By Ryan Vlazny
Airplanes and learning about their mechanisms have always made me feel alive. My longtime fascination with all things aerospace inspired my desire to work with computers for a living. But, at times, my hearing and vision loss caused some turbulence.
I was born profoundly deaf and later diagnosed with Usher syndrome―which combines deafness, retinitis pigmentosa (progressive vision loss), and problems with balance―at 8 years old.
Lucky for me, Usher lets me enjoy roller coaster rides with a perspective different than people with typical hearing and vision. I can more acutely feel the car’s ascent up the hill, the hang time at the top, the speed on the drops, the toggling back and forth on the track, and all the loops and twists in between. These sensations are most fun when I ride an inverted coaster―like my first “serious” ride in Oslo, Norway―with the track above me and my feet hanging in the air. I feel like I am flying.
My parents, heavily involved in the Deaf community, decided I’d learn Signing Exact English (SEE)―a manual communication system that, unlike ASL, matches English language and vocabulary―in place of spoken language. By the time I was in the eighth grade, I was fully emerged in mainstream classes, thanks to my parents’ commitment to my language development, and had undergone cochlear implantation. While I cannot understand spoken language with my cochlear implants (CIs), they allow me to hear laughter, birds, music, and the roar of a rollercoaster.
A few years after my CI surgery, airplanes replaced my passion for roller coasters. For my 17th birthday, I had the thrill of riding in an Pitts aerobatic airplane at the airport in Pompano Beach. The 20-minute charter ride felt like being on a roller coaster ride with 4,000 foot drops above the Everglades. The pilot, Jim, did a tricks that felt similar vertical loops on a roller coaster.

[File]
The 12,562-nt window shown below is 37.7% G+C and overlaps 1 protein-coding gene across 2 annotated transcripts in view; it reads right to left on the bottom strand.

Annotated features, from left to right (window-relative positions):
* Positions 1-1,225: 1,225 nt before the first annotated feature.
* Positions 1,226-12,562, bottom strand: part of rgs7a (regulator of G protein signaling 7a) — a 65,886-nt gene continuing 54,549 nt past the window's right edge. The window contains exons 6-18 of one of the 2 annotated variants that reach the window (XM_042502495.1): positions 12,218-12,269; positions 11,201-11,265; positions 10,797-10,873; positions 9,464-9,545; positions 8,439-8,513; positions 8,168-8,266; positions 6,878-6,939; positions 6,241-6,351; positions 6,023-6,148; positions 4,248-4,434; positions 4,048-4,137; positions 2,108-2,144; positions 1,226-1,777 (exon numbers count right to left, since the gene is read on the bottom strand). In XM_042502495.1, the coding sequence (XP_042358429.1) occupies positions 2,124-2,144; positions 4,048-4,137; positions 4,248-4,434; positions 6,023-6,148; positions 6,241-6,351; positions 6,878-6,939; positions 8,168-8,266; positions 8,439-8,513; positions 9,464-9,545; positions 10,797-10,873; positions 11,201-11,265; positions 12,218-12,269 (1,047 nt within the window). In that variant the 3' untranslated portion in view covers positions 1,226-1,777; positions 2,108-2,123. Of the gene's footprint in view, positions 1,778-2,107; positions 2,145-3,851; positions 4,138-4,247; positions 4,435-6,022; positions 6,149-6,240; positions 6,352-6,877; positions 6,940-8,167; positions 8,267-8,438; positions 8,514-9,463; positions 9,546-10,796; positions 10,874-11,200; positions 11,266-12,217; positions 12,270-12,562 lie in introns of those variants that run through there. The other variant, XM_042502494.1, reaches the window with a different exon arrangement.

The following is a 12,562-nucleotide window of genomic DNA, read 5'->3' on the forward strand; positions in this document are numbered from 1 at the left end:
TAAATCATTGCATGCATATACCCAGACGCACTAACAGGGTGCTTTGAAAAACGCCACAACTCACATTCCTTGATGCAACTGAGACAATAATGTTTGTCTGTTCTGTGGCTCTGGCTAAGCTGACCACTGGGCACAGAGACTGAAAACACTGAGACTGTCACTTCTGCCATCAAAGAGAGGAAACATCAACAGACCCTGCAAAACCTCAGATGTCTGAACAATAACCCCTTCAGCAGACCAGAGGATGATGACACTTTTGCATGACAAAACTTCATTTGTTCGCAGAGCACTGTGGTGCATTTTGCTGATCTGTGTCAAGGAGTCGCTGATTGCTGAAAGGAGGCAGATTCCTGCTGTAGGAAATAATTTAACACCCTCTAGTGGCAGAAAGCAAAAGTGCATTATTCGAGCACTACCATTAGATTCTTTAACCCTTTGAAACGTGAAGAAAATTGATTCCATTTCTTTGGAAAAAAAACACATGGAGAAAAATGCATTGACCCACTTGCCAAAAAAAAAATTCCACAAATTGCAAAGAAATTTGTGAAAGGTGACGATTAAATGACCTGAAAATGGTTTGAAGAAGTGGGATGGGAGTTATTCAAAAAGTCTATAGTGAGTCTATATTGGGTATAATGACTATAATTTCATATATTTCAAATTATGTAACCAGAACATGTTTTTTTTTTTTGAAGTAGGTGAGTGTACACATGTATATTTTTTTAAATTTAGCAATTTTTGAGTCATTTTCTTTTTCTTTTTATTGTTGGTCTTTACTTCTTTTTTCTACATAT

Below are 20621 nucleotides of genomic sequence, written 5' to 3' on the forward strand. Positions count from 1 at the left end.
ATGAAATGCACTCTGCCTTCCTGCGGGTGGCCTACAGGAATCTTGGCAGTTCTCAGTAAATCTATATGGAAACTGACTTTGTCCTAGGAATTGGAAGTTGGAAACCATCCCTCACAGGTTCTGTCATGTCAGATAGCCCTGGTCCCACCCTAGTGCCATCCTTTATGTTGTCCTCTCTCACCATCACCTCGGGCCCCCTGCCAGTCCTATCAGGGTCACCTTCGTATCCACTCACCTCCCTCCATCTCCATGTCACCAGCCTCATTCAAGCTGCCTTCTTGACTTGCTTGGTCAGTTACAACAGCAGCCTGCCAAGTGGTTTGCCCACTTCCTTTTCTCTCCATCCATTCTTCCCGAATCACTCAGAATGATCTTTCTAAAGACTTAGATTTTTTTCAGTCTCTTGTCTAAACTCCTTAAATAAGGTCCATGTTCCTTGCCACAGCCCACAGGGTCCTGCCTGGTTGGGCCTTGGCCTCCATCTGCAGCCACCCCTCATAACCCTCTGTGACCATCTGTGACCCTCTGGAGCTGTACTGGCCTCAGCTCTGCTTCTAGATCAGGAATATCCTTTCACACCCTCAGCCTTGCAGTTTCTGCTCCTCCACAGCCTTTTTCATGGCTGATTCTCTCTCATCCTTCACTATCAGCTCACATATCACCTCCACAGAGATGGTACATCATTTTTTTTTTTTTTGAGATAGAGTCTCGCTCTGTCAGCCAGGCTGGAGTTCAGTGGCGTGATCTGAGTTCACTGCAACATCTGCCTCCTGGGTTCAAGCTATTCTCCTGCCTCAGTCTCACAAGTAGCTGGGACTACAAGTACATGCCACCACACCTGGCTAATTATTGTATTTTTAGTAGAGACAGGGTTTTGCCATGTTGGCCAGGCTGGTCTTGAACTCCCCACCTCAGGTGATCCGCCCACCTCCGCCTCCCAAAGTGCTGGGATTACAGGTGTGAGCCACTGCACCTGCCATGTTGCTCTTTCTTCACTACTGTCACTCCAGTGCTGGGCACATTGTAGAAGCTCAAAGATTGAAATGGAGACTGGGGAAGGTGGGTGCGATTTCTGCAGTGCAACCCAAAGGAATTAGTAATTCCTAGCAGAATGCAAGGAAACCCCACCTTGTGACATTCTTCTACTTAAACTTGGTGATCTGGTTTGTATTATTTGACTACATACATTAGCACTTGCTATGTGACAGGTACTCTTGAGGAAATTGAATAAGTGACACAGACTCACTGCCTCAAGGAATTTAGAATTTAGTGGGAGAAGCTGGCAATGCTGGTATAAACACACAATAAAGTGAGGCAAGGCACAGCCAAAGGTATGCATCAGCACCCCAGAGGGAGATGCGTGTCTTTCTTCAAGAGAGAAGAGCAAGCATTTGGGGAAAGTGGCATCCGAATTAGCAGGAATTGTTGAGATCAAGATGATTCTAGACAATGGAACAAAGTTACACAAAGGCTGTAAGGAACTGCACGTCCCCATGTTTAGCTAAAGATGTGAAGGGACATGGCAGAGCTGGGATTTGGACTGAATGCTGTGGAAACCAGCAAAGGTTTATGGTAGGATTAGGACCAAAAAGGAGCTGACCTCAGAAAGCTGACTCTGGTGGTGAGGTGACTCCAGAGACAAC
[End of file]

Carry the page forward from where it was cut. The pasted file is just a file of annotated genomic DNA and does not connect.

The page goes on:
My mom and I took an (ordinary) airplane ride to Tallahassee when it was time for me to take the Florida Comprehensive Assessment Test (FCAT), a requirement to graduate high school in the state. There we spoke with government officials about making the test optional for students with hearing loss, and we were successful. Still, after three tries, I passed the FCAT even though the requirement had been eliminated.
For the remainder of high school I continued on track, taking advantage of computer-related courses like web design and engineering. I was accepted to the Pre-Baccalaureate Engineering Program at the National Technical Institute for the Deaf at Rochester Institute of Technology (RIT), where I enrolled with a major in mechanical engineering concentrating in aerospace. Some math classes, especially differential equations, were too difficult, and with the support of my advisor, I changed my major to information technology (IT). Unlike with engineering, I felt I was able to fully understand and apply the concepts of IT.
As an IT student, I created a greeting card in Adobe Flash, a multimedia software program, about greeting a new student on my make-believe RIT World Airlines. The greeting card was even commended by the university president, Dr. William Destler in a one-on-one meeting.
Few college experiences compare with my opportunity to build my own airplane game in an application development class, though. The game simulated landing a plane, which other students found fun to play. Even though I wasn’t an aerospace student, I still got to enjoy some exciting plane rides at RIT.
Today I work as a Java developer for a financial technology firm, where I couldn’t be happier. I’m proud to be the pilot of my own career.
BIO: Ryan W. Vlazny lives in Pennsylvania.